music programming text book

breaks, stops, and ends


    This subchapter looks at breaks, stops, and ends.

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stub section

    This subchapter is a stub section. It will be filled in with instructional material later. For now it serves the purpose of a place holder for the order of instruction.

    Professors are invited to give feedback on both the proposed contents and the propsed order of this text book. Send commentary to Milo, PO Box 1361, Tustin, California, 92781, USA.

breaks, stops, and ends

    This subchapter looks at breaks, stops, and ends.

breaking loops

    So far we have gone through all loops for the complete set of iterations. What happens if we need to leave a loop early? Many academians would argue that we should have put all terminal conditions into our loop limits and that it is bad programming practice to escape from a control structure otherwise. And there is a strong argument that it makes it far easier to maintain the program over decades if the hard control structure rule is always followed. If for no other reason, another programmer doesn’t need to search for any special cases and exceptions.

    Even if we agree that you will never vioolate the sanctity of loops (at least while you are doing class assignments), you need to be aware of these contructs just so you can follow and fix other people’s code.


    The command to leave a loop early in C is break.

    while (some condition
        some statements
        if (some special exception)
        some more statements

    In the above example, if the special exception occurs, the some more statements will be skipped and the loop will immediately end (even if would otherwise have many more loops to complete) and the prorgam continues to the next statement after the end of the loop.

normal end

    The normal end of a program is the last statement of the highest level (main) program, procedure, or block.

    In most languages this is marked by the word end. The final end may or may not be followed a special character (such as a period or semicolon).


    The main body of a Pascal program ends with the reserved word end and a period.

program SimpleProgram (output);
    writeln ('Hello World')

abnormal end

    An abnormal end is any time a program ends or stops before the normal end.

    If this occurs unexpectedly at runtime it might be experienced by the end user as a crash or freeze. Obscure error messages may or may not be displayed.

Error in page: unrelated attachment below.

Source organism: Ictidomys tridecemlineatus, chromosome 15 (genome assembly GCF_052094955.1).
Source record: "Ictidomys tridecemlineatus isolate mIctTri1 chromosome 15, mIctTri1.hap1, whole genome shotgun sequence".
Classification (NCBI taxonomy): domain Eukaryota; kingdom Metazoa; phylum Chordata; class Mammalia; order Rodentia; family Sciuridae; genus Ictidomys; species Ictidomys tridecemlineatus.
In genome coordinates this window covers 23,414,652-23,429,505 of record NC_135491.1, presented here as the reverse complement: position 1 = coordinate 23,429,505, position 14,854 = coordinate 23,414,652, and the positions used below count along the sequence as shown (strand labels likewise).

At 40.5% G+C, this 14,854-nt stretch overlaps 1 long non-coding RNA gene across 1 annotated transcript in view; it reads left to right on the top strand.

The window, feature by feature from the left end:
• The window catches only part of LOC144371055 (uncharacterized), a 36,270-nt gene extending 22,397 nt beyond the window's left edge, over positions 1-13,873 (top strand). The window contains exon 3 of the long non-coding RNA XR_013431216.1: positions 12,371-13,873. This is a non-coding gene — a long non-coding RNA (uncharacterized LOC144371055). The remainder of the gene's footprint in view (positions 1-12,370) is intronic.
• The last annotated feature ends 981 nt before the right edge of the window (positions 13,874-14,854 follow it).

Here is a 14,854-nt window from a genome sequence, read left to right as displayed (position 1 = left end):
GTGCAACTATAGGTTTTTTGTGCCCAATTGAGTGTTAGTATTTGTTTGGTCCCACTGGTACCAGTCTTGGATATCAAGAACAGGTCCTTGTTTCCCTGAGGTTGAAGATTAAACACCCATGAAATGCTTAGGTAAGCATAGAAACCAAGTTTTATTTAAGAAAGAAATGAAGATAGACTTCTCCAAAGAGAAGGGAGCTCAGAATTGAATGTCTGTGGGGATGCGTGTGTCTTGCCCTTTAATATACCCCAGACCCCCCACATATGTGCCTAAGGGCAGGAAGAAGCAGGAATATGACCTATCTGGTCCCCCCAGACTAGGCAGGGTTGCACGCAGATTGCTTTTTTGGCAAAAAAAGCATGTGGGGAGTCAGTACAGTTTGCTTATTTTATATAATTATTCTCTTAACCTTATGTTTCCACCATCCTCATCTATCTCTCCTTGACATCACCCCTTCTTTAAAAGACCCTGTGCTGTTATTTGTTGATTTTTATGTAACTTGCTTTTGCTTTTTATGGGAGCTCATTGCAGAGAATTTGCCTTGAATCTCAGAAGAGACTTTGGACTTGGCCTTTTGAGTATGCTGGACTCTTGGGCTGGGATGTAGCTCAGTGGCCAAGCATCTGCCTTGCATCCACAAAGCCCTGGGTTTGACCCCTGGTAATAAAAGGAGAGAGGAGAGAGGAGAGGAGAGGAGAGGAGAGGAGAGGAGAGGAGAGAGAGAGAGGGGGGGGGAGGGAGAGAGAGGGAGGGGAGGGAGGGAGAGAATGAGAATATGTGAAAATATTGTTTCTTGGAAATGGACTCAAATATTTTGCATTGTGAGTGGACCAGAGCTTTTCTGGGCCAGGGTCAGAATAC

Some languages have the feature for a more controlled end,

    There are unrecoverable conditions a programmer can predict in advance.

    For example, the programmer might do error checking to determine if a key file exists and is properly formatted. If the required file is missing or broken, then obviously the program can not perform its expected work.

    Rather than simply crash, the programmer can escape out of the entire program, gracefully closing files and releasing resources.

    It would be a good idea to also report the problem in a way that the human end user can understand (remembering that your human end user may not be a programmer or even a technical skilled person).


    The PL/I command to end a program early is stop.


free music player coding example

    Coding example: I am making heavily documented and explained open source code for a method to play music for free — almost any song, no subscription fees, no download costs, no advertisements, all completely legal. This is done by building a front-end to YouTube (which checks the copyright permissions for you).

    View music player in action:

    Create your own copy from the original source code/ (presented for learning programming).

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free computer programming text book project

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    †UNIX used as a generic term unless specifically used as a trademark (such as in the phrase “UNIX certified”). UNIX is a registered trademark in the United States and other countries, licensed exclusively through X/Open Company Ltd.

    Names and logos of various OSs are trademarks of their respective owners.

    Copyright © 2010 Milo

    Created: November 16, 2010

    Last Updated: November 16, 2010

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